Remembering the Galaxy smartphone that Samsung wants you to forget

Credit: Samsung

These days, most modern smartphones are equipped with a ton of genuinely-useful features that convenience and connectivity to our lives. However, the road that brought us to this situation is one paved by bad ideas and sometimes even worse executions. To put it another way: the path to the smartphones of today was paved by expensive and experimental products like the Samsung Galaxy Round.

Yes, Samsung actually called it that.

Before we had thin-bezel displays, triple-lens cameras and AI-enhanced processing power, we had curved form factors like that found in the Samsung Galaxy Round. And as far as tech trends go, arched designs were a brief one. They were only really around for a year or two before manufacturers moved on from them and tried to pretend they never happened.

Try to track down information about the Galaxy Round today, and you’ll struggle to find anything through official. Samsung has practically scrubbed it off their official website. And given the phone's commercial fate, that's not a huge surprise. Though it pales in comparison to the fiery demise of the Galaxy Note 7, the Samsung Galaxy Round was a major misfire for Samsung.

However, there’s actually a really good reason that we should remember devices like the Samsung Galaxy Round. After all, those who forget the mistakes of the past are doomed to repeat them.

Credit: Samsung

Released in October 2018, the Samsung Galaxy Round boasted a 2.3GHz quad-core Qualcomm Snapdragon 800-series chipset, 3GB of RAM and a 13-megapixel rear-facing camera. More importantly, it boasted the world’s first curved AMOLED display in a smartphone.

Importantly, and unlike the Infinity Display found in the modern S8, S9 and Note 9, the Galaxy Round's display and design curved itself towards the user. Yikes. I don’t know about you, but when I look at pictures of this thing, I can almost *feel* the discomfort. The poor ergonomics involved are almost perceptible on a visual level.

In total fairness though, the device did have its fans. At the time, CNET said in its review of the device that "the arched shape is an unexpected improvement.”

Meanwhile, in PC World’s own hands-on, Michael Kan conceded that “while the handset is nice to hold, consumers outside of South Korea aren’t missing much from Samsung’s newest phone.”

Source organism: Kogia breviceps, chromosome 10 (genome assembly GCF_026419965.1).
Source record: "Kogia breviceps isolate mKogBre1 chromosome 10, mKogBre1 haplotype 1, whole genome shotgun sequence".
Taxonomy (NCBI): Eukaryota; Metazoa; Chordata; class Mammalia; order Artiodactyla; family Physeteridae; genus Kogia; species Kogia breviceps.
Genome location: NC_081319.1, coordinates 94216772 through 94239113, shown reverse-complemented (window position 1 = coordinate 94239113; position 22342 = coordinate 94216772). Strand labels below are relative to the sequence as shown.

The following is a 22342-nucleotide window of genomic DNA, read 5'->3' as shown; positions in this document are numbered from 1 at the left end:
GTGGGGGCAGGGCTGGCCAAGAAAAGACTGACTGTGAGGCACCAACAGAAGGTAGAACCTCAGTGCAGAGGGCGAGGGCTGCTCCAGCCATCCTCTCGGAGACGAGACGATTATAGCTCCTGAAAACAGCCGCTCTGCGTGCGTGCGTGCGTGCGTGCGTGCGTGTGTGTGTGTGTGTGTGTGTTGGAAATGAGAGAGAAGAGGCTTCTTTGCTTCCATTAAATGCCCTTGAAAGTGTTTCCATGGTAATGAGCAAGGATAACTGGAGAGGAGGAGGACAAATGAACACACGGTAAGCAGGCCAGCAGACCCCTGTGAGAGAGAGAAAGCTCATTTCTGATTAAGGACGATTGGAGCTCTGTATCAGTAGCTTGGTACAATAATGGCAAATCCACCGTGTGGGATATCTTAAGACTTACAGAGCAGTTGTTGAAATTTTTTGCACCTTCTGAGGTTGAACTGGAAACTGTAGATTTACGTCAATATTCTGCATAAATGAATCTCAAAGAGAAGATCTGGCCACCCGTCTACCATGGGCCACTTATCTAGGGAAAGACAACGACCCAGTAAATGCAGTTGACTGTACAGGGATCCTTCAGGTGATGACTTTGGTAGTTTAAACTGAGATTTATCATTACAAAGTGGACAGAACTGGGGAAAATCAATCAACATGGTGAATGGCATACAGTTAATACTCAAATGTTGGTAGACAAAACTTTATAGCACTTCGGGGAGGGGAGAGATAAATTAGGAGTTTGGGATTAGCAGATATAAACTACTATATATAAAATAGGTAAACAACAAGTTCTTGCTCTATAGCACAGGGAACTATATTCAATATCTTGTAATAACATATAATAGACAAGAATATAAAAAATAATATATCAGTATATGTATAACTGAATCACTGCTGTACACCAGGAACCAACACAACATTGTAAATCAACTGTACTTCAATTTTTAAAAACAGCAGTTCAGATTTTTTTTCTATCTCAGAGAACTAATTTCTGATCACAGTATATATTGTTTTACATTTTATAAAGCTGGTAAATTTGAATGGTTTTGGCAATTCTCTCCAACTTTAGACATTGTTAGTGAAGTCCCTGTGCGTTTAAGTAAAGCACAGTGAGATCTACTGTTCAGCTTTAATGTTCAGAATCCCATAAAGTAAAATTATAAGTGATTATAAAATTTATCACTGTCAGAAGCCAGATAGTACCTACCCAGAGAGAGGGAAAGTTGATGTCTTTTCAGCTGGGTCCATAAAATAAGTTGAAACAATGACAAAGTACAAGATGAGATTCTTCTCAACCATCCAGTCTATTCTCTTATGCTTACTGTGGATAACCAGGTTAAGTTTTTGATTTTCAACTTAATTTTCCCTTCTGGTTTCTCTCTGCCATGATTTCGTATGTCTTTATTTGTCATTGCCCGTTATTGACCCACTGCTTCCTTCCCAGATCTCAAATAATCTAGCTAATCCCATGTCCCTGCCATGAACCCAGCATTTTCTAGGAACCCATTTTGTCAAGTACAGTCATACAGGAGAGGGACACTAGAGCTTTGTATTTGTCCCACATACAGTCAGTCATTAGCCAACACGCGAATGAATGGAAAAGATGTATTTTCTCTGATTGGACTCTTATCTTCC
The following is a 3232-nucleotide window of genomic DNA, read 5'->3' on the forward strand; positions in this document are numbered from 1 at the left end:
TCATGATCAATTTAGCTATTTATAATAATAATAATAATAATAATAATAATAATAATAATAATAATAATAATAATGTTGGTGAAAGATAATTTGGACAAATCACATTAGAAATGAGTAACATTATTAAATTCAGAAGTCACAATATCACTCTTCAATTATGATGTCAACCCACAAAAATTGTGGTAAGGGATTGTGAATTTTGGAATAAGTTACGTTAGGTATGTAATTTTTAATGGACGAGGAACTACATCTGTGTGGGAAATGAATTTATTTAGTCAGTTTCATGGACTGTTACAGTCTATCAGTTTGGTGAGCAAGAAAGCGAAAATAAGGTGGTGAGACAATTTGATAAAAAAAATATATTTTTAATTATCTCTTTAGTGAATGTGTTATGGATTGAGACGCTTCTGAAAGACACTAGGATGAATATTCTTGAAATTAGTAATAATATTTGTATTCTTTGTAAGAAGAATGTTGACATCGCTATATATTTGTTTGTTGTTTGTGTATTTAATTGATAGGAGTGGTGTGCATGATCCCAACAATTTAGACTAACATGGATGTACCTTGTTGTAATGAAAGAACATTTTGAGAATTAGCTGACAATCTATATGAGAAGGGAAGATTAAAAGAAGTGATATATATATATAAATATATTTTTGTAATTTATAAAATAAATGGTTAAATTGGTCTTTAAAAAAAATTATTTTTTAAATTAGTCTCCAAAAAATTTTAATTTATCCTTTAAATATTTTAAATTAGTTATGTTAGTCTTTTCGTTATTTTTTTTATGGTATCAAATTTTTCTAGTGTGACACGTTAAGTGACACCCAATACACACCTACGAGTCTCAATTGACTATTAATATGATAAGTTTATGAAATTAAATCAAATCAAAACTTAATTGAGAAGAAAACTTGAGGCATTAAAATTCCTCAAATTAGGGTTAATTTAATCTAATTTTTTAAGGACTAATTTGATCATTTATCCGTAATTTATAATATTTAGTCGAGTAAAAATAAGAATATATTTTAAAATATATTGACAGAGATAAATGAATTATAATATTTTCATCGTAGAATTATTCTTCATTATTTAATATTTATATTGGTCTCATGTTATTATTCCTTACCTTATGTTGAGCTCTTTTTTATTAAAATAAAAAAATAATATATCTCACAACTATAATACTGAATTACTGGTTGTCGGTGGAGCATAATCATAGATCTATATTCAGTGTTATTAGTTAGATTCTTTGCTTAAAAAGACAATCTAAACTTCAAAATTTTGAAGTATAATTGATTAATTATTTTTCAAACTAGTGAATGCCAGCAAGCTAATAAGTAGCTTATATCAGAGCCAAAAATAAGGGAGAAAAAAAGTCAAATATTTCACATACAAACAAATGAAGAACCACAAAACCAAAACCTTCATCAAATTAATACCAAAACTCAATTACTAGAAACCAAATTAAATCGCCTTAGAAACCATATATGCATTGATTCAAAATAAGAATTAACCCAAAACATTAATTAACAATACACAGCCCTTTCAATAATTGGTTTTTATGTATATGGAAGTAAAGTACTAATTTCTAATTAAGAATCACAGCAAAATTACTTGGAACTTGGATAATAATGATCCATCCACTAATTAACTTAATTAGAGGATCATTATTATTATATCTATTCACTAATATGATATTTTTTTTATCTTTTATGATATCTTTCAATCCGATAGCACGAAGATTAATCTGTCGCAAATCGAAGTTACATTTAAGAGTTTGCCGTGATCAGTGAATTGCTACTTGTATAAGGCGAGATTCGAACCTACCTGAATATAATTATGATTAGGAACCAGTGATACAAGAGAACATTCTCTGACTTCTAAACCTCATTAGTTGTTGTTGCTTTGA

Credit: Samsung

The Galaxy Round launched exclusively within South Korea in late 2013. And if you were an Aussie interested in buying one, import costs came close to $1200. Though paying this amount for a flagship device is almost normal nowadays, this was a particularly high asking-price for any smartphone at the time.

And if the idea of spending $1200 on this concave nightmare of a phone doesn’t thrill you, you aren't the only one. According to Korean news source Daum.net, fewer than 10,000 Samsung Galaxy Round smartphones were sold in the device’s first 40 days on sale.

Though adorned with this hideous curved form-factor and shudder-inducing arched display, the Samsung Galaxy Round was far from the only curved flagship smartphone of its kind.

In similar misguided attempt to capitalise on the misguided attempt to make curved TVs cool and mainstream, LG also tried to offer their own smartphones with a curved displays and form-factors. Their first effort was called LG G Flex.

Credit: LG

Like the Galaxy Round, the LG G Flex featured curved OLED display. However, unlike the former, it opted for a horizontal curve akin to that of a banana. And like the Galaxy Round, the LG G Flex struggled to find its target customer.

Part of this was down to the marketing around the G Flex. Or, rather, one specific bit of marketing that The Guardian called “more disturbing than the act of taking your mum to see Nymphomaniac on Mother's Day.”

Behold.

Read more: Samsung's new Galaxy Round has a curved screen

Moving on from whatever that was, the convoluted point I’m trying to make here is that Galaxy Round is genuinely a really interesting and important bit of modern smartphone history.

Yes, it was a commercial failure. Yes, it is - compared to the sleek flagships of 2018 - icky-looking. Those things said, it arguably built the foundation upon which the Samsung Galaxy S8 and S9 are built upon.

Without the Galaxy Round, there wouldn't necessarily be an Infinity Display. Learning how to do curved displays poorly eventually taught Samsung how to do them right. It represented an inflection point in the way they deployed that technology. This, in turn, changed what we expect from today's smartphones.

And as we sit on the verge of foldable smartphones, you have to wonder if a similar story is about to play out.

We’ve said it before: the first foldable smartphones are probably going to suck. The second generation though? That’s probably when the good stuff is going to kick in. And mistakes like the Samsung Galaxy Round are how we get there.

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Tags Samsung Galaxy RoundLG G FlexCurved Displays

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Fergus Halliday
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